The advent of the internet gave rise to more complex issues related to bullying, and the behavior can be dichotomized mainly into two, traditional and cyber. The latter is not a new thing, mind you. Internet trolls have been around ever since the medium was invented.

Textbook internet trolls would hide behind a combination of enabling factors, mainly anonymity, which “allows people to separate from in-person identity and moral agency, thereby freeing them to express hostility and criticism without any effect to the psyche,” according to Christopher Terry et al.’s 2016 article, “The Emerging Issue of Digital Empathy”.

Combined with the primarily asynchronous nature of communication on the internet and plain lack of understanding, they contribute to something that Terry described as an “online disinhibition effect”, which traces even further back to Festinger et. al.’s 1952 theory of deindividuation. “[They] negatively impact the likelihood that empathy will be expressed in digital environments,” wrote Terry.

Beware of trolls: ‘Trolls’ are a term used to refer to an Internet user whose aim is to provoke others online (Mark Konig/Unsplash) (Unsplash/Mark Konig)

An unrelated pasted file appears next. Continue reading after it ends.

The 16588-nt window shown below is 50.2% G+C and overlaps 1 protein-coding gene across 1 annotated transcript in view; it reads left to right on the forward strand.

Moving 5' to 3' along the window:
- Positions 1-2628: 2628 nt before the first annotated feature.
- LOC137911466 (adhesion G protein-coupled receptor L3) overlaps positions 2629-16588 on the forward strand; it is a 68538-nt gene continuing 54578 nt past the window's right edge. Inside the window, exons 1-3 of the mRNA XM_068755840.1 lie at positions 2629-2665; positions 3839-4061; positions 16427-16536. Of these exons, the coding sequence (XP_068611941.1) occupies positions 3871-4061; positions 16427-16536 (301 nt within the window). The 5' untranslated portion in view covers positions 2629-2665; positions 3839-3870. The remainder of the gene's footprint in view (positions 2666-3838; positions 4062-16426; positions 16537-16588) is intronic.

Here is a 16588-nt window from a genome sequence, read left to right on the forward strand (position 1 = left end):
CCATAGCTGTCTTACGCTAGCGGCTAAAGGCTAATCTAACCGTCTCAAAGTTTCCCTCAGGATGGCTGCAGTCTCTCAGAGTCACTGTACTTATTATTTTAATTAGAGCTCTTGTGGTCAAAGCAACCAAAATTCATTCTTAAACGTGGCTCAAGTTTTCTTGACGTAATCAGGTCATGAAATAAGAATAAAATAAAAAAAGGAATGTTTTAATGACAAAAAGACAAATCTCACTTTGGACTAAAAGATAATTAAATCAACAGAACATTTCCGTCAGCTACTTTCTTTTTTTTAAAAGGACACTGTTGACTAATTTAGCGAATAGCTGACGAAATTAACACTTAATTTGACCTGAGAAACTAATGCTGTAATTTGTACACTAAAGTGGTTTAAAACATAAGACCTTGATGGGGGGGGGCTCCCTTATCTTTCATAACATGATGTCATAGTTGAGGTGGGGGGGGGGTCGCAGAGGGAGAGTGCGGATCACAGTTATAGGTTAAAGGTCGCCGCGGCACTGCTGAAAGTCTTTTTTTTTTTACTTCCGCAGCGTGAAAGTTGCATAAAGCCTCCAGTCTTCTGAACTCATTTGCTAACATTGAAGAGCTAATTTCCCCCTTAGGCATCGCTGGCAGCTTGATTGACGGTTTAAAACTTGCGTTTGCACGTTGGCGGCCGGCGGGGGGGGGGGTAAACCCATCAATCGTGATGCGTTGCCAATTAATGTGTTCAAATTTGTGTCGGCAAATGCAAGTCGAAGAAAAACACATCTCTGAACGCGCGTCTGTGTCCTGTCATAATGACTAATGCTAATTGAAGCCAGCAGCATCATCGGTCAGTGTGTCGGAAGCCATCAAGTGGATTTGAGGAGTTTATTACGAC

While these are not the only driving factors, they are the very soft grounds where bullying could take root.

Given that all the supporting conditions are fulfilled, it is simply easier to have our combative side take the wheel and tip us more toward intentionally harmful, mischievous behind the safety of anonymity. It is harder to empathize with others when their physical presence is reduced to a mere string of letters.

“The digital world has created a much quicker path to the dehumanization of the target – and dehumanization is the horror we are trying to avoid,” groundbreaking book Bully-Proof Kids author Stella O’Malley said in a March 2022 interview with The Guardian.